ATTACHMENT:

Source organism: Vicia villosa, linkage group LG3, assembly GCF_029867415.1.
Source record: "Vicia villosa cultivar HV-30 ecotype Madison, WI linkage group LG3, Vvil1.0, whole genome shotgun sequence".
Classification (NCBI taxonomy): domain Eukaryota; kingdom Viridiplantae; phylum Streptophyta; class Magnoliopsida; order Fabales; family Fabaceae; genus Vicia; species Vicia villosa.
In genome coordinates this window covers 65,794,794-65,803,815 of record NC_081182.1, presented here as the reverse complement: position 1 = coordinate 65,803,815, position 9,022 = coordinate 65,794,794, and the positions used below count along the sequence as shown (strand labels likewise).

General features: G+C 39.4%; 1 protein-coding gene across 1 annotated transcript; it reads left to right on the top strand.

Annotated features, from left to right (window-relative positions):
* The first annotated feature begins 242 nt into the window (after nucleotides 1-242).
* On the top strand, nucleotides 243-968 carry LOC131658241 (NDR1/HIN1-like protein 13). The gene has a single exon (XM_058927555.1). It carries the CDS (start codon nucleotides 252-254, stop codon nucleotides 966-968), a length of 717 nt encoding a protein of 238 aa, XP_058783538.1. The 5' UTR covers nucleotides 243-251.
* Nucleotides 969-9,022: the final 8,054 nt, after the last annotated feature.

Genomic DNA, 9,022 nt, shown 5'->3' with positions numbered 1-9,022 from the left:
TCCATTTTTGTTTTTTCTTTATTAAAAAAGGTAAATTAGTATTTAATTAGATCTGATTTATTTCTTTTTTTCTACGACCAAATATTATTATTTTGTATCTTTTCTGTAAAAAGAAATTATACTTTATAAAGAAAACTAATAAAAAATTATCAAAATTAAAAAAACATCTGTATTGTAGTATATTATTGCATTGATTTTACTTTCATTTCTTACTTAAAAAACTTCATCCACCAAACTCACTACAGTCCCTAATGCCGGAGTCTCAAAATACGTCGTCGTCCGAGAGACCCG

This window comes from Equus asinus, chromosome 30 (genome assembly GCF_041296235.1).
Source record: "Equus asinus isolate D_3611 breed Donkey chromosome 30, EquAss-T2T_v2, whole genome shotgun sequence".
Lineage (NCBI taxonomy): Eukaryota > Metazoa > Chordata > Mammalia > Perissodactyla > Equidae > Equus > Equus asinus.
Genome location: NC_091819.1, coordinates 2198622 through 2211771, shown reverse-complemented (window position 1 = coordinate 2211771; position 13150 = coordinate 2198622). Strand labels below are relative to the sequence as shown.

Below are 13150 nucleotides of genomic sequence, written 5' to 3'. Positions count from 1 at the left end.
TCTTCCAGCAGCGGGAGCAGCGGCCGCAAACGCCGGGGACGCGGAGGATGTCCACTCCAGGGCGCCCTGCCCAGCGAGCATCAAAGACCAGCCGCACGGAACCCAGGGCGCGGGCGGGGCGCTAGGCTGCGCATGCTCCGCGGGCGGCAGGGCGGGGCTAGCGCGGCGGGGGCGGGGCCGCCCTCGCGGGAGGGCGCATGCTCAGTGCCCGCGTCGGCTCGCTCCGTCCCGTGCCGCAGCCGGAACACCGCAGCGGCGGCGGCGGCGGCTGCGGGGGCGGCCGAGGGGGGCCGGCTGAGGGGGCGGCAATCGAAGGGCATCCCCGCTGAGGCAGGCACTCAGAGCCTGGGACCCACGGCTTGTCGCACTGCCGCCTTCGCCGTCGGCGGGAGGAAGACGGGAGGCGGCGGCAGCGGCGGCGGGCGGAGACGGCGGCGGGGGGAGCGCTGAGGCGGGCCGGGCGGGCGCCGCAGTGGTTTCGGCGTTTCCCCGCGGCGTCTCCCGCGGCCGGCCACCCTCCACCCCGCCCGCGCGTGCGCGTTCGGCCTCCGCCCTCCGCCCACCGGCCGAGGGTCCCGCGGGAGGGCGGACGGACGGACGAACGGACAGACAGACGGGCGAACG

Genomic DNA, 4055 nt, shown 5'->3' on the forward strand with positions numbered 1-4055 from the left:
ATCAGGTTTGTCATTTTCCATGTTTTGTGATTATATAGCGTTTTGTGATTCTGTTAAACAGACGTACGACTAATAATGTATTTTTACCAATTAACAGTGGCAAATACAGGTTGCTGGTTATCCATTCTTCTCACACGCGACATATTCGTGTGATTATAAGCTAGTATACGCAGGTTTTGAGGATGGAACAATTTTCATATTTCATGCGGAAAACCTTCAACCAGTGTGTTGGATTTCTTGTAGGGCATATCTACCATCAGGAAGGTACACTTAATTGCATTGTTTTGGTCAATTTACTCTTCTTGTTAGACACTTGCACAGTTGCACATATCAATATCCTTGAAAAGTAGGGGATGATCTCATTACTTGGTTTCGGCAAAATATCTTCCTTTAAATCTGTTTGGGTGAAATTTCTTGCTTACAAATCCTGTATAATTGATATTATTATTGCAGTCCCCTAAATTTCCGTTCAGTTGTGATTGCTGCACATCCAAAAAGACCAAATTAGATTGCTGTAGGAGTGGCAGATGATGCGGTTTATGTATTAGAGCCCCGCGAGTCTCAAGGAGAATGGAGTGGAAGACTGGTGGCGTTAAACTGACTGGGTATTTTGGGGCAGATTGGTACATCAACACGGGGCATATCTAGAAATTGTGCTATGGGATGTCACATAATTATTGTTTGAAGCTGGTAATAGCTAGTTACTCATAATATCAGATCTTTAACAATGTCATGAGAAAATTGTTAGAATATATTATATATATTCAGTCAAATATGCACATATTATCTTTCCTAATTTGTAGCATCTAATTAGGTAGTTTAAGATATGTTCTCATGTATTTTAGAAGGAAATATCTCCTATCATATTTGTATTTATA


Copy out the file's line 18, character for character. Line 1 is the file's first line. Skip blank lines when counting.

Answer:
Genomic DNA, 4055 nt, shown 5'->3' on the forward strand with positions numbered 1-4055 from the left: